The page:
The weeks stretched into months. Time grew languid, and I watched my friends whiz past me in apologetic blurs. I realized that most of them, with their own overflowing tapestries, were too busy to help me. And I realized that I had been so busy working on my tapestry that I’d never taken a moment to step back and appreciate it.  Now, with all of my extra activities stripped away, I suddenly found myself with a surfeit of something I hadn’t had for as long as I could remember.  Free time.  Sit-around-and-do-nothing time.  Sometimes hours of it.

I used to fill time as though it were a ravenous monster I dared not let go hungry. A spare twenty minutes before I leave for book club? I can read a cell biology chapter before I go! Don’t have to be in class until 11 AM? I can hit the gym, the post office, and the grocery store in that time! I lost my bluetooth a while back, and had to wait a few days for the replacement to arrive. It was then that I realized that I made nearly all of my phone calls from my car. I had filled so much of my life that I didn’t even have time to talk to people on the phone unless it was on my way to or from something else.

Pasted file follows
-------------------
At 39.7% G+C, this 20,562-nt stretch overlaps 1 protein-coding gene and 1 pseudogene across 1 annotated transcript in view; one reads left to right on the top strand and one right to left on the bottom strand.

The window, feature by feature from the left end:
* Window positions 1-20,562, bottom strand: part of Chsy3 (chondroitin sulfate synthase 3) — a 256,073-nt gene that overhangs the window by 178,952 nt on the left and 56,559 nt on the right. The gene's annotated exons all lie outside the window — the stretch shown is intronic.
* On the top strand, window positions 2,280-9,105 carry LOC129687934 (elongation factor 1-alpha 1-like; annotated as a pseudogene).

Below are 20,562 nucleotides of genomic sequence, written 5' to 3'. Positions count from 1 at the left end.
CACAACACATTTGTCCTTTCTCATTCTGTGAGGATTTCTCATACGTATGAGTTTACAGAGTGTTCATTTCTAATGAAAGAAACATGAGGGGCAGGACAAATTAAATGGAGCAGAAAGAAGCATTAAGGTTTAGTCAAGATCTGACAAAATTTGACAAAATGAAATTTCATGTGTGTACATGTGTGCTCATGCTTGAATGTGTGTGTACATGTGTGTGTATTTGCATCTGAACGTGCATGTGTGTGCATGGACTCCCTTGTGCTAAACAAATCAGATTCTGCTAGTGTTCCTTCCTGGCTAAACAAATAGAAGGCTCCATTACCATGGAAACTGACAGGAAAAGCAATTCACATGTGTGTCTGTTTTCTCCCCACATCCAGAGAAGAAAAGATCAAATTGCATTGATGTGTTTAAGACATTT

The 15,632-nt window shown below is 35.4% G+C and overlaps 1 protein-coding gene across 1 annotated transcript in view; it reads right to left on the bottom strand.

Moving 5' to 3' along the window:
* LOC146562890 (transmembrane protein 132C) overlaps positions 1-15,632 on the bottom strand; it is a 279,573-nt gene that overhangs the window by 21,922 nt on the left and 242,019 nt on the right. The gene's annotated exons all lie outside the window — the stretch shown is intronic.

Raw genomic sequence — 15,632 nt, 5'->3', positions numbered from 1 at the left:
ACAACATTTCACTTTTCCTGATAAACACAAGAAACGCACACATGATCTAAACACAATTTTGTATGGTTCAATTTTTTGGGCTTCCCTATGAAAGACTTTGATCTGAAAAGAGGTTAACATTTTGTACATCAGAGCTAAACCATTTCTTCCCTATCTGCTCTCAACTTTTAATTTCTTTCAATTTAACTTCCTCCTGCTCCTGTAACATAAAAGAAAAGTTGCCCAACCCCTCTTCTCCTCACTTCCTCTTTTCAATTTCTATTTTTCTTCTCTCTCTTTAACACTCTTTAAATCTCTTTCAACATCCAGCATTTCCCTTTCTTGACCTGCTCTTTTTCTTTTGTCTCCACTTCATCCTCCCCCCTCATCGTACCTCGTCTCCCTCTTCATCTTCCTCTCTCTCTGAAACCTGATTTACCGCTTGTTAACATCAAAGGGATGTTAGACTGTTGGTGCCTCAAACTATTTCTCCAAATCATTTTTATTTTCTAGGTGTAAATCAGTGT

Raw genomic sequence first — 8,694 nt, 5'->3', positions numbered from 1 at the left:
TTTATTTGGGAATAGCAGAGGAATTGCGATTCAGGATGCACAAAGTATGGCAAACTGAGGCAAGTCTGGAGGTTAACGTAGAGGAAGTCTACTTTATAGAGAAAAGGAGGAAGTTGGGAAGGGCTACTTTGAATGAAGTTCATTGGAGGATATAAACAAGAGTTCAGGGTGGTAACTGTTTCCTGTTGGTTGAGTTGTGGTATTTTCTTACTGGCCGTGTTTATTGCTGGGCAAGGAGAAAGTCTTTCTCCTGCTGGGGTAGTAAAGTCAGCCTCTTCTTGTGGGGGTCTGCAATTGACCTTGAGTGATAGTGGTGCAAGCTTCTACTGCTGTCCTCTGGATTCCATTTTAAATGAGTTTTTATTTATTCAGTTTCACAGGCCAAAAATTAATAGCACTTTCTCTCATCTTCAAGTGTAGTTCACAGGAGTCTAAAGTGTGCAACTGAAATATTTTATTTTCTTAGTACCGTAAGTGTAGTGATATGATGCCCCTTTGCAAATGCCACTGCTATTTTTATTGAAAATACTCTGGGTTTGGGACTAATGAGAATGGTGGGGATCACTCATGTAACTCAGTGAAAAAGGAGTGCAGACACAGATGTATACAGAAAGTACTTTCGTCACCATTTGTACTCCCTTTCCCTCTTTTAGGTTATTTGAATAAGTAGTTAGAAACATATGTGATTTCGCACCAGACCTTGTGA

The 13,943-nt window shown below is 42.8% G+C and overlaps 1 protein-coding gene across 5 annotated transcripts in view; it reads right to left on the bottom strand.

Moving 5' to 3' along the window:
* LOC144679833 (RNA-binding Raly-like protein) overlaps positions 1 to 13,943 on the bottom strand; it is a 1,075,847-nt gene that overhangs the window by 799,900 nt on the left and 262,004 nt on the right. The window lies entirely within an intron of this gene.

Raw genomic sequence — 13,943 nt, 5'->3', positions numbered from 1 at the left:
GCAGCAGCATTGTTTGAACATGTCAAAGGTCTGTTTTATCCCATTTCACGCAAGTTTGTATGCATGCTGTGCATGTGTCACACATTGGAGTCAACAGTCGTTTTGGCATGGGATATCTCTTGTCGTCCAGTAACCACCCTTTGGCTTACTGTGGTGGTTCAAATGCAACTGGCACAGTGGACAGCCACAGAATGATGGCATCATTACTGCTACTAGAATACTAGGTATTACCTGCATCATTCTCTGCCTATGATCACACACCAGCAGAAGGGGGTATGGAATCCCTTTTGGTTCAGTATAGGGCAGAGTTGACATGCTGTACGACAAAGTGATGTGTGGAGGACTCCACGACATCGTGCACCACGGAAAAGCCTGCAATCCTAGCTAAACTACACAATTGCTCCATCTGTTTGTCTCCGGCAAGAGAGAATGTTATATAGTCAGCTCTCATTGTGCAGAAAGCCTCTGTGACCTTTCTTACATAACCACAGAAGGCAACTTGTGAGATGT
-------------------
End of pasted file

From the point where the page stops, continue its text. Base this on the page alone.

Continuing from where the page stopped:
Now that my pain level has been reduced enough to allow me to drive places again, the engine in my brain that pushes me to do, do, do has roared back to life. I was registering for Fall classes a few days ago and realized that despite already having the requisite twelve-plus credit load, there were some large chunks of unused time on Tuesday and Thursday mornings. I spent fifteen minutes surfing through the offered classes to find one I liked before I caught myself and signed off.